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JACOB v. VELAIDEN KANKANI,
P. C., Kandy, 15,797.
Ordinance No, 11 of 1805, s. 11—Ordinance No. IS of 1889, ». 0, and Ordi-
nance No. 7 of1890,1.1—Indian cooly—Quitting tervice without leaveor reatonable cause—Moneys paid by superintendent to labourer forpurposes other than wages, due or anticipated—Arrtars of wages due.
An estate kankani employed on a monthly contract of hire and service,whose wages for ten consecutive months were admitted to be due and un-paid at the time of his quitting service after notice of less than one month,is not guilty of an offence under section 11 of Ordinance No. 11 of 1865,in the absence of proof that the sums of money alleged to have beenadvanced to him by his master were on aooeunt of anticipated wages.
The value of rice and clothes supplied to a labourer in the course ofservice and for his use as a servant, and money advanced to him for asimilar purpose by way of anticipated wages, may be deducted in thecomputation of an account of what wages, if any, are due and unpaidat a certain date.
HE charge against the accused was that, being a labourer on an
estate on a monthly contract of hire and service renewablefrom month to month, he did on the 27th March, 1893, before theend of his term of service, quit the complainant’s service withoutleave or-reasonable cause, or without giving a month’s previousnotice, in breach of section 11 of Ordinance No. 11 of 1865.
The superintendent of the estate slated in his evidence that theaccused was one of his kankanis, that he had no reasonable causefor quitting service, and that he was largely indebted to the estatewhen he left it, but he admitted that when the accuse® quittedhis service wages for about ten consecutive months were due tohim and his coolies.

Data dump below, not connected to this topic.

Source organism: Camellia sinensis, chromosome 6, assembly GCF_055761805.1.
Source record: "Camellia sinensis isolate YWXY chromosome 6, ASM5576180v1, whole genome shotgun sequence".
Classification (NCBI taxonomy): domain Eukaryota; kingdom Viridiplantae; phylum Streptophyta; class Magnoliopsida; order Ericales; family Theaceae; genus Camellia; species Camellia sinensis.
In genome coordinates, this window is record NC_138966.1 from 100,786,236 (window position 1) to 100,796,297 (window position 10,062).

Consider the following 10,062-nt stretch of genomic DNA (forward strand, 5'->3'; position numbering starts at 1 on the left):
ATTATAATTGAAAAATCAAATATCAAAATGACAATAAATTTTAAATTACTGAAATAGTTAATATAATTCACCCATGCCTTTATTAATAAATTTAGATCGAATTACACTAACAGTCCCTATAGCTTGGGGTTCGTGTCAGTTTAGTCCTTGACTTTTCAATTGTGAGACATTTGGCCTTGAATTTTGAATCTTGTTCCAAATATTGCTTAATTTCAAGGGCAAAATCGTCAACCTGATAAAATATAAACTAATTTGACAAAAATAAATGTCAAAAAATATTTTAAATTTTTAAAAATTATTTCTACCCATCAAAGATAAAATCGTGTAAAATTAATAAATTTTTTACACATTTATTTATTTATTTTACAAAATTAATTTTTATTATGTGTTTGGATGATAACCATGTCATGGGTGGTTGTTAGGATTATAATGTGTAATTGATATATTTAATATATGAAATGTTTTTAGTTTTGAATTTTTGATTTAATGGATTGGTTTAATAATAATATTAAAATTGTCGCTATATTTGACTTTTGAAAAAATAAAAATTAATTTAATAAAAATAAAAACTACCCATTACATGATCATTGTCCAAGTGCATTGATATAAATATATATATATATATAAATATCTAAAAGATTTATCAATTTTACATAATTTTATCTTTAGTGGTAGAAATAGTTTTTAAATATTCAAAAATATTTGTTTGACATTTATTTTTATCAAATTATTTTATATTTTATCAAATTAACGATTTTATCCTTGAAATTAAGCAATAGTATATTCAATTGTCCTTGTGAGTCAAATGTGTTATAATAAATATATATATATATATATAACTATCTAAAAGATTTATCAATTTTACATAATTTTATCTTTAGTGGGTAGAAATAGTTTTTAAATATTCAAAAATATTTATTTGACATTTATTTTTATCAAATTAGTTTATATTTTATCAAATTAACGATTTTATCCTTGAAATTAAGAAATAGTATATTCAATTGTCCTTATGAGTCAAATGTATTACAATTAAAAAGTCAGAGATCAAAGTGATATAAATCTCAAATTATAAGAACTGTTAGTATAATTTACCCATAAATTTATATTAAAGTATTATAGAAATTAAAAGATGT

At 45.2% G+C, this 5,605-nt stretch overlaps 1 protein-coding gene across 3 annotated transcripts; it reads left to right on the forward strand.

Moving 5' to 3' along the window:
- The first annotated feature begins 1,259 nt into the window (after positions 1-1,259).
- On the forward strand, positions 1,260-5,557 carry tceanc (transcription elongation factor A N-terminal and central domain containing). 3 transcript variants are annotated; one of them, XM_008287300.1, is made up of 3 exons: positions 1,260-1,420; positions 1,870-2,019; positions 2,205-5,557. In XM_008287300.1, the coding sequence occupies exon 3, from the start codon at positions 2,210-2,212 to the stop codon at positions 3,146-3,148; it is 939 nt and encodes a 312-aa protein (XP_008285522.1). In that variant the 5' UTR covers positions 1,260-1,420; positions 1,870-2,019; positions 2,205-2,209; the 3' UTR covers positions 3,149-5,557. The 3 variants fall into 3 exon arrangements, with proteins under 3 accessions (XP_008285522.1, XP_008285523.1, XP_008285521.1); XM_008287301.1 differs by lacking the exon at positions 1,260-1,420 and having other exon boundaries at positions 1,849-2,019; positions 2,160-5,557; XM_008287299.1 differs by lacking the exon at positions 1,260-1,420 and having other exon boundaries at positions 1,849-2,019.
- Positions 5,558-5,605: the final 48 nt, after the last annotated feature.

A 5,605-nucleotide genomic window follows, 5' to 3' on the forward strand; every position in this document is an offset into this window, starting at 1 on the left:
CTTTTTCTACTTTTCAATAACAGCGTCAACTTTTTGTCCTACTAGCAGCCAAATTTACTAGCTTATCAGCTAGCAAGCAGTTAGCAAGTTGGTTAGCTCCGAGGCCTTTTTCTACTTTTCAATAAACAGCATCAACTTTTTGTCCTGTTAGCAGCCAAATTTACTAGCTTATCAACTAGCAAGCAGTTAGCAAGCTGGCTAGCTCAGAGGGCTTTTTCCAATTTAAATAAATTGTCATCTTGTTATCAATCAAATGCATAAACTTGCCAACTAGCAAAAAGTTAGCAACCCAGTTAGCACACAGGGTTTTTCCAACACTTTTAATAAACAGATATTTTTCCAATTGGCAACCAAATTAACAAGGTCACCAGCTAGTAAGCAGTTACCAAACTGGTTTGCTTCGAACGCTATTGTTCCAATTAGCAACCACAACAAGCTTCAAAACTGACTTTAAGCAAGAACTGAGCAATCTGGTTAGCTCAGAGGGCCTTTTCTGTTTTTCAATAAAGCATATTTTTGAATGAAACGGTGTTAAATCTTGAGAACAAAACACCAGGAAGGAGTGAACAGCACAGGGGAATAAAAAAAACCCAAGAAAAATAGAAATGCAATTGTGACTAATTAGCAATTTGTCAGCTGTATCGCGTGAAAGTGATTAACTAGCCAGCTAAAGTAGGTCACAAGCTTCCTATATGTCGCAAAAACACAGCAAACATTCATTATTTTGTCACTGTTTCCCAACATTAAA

On appeal against a conviction, the judgment of the Court belowwas set aside and defendant acquitted.
3rd August, 1893. Withers, J.—
My interpretation of the Labour Ordinance is that, as regardslabourers on estates employed otherwise than in domestic service,only advances by way of anticipated wages can be taken intoaccount in computing what, if anything, is due to a labourer byway of wages earned by him at the date of his committing theoffence of quitting service without leave, or reasonable cause, ordue notice determining the service.
Just as the value of rice and clothes supplied to a labourer inthe course of service and for his use as a servant, so may money,advanced to him for a similar purpose, be deducted in the com-putation of an account of what wages, if any, are due and unpaidat a certain date and lor a certain period
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Here, it is admitted that wages earned during ten months hadnot been paid to this accused, so that wages for a series of monthsafter the expiry of the last month of the series had not been paidhim within sixty days thereof. But it was argued that the un.settled advances to this accused so altered the state of accountsbetween employer and labourer that a sum was due by the latterto the former. It is not proved, nor is it likely, that these largesums were advanced to him for the purpose I have indicated, andI cannot see my way to support the conviction.
JACOB v. VELAIDEN KANKANI